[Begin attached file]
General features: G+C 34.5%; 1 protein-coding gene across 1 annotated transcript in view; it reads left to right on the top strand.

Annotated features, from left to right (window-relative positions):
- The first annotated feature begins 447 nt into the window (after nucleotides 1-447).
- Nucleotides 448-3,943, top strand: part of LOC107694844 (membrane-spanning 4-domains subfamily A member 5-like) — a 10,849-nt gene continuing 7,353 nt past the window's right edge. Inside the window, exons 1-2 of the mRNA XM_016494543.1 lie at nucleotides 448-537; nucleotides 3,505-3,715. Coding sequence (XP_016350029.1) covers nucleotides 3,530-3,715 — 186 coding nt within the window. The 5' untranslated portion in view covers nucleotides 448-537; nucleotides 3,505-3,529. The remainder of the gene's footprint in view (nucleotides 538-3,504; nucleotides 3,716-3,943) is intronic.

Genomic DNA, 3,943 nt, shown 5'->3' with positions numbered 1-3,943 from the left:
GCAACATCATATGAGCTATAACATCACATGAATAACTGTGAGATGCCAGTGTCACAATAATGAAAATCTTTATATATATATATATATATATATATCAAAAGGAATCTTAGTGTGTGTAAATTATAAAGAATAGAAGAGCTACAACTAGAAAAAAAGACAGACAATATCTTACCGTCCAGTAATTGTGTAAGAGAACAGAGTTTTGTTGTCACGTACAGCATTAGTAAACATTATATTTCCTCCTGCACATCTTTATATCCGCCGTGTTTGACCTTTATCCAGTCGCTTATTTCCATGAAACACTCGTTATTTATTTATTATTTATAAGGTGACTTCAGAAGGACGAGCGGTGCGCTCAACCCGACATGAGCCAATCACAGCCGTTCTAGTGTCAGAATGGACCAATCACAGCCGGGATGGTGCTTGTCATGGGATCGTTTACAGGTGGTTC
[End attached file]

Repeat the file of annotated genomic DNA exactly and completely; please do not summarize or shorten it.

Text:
General features: G+C 34.5%; 1 protein-coding gene across 1 annotated transcript in view; it reads left to right on the top strand.

Annotated features, from left to right (window-relative positions):
- The first annotated feature begins 447 nt into the window (after nucleotides 1-447).
- Nucleotides 448-3,943, top strand: part of LOC107694844 (membrane-spanning 4-domains subfamily A member 5-like) — a 10,849-nt gene continuing 7,353 nt past the window's right edge. Inside the window, exons 1-2 of the mRNA XM_016494543.1 lie at nucleotides 448-537; nucleotides 3,505-3,715. Coding sequence (XP_016350029.1) covers nucleotides 3,530-3,715 — 186 coding nt within the window. The 5' untranslated portion in view covers nucleotides 448-537; nucleotides 3,505-3,529. The remainder of the gene's footprint in view (nucleotides 538-3,504; nucleotides 3,716-3,943) is intronic.

Genomic DNA, 3,943 nt, shown 5'->3' with positions numbered 1-3,943 from the left:
GCAACATCATATGAGCTATAACATCACATGAATAACTGTGAGATGCCAGTGTCACAATAATGAAAATCTTTATATATATATATATATATATATATCAAAAGGAATCTTAGTGTGTGTAAATTATAAAGAATAGAAGAGCTACAACTAGAAAAAAAGACAGACAATATCTTACCGTCCAGTAATTGTGTAAGAGAACAGAGTTTTGTTGTCACGTACAGCATTAGTAAACATTATATTTCCTCCTGCACATCTTTATATCCGCCGTGTTTGACCTTTATCCAGTCGCTTATTTCCATGAAACACTCGTTATTTATTTATTATTTATAAGGTGACTTCAGAAGGACGAGCGGTGCGCTCAACCCGACATGAGCCAATCACAGCCGTTCTAGTGTCAGAATGGACCAATCACAGCCGGGATGGTGCTTGTCATGGGATCGTTTACAGGTGGTTC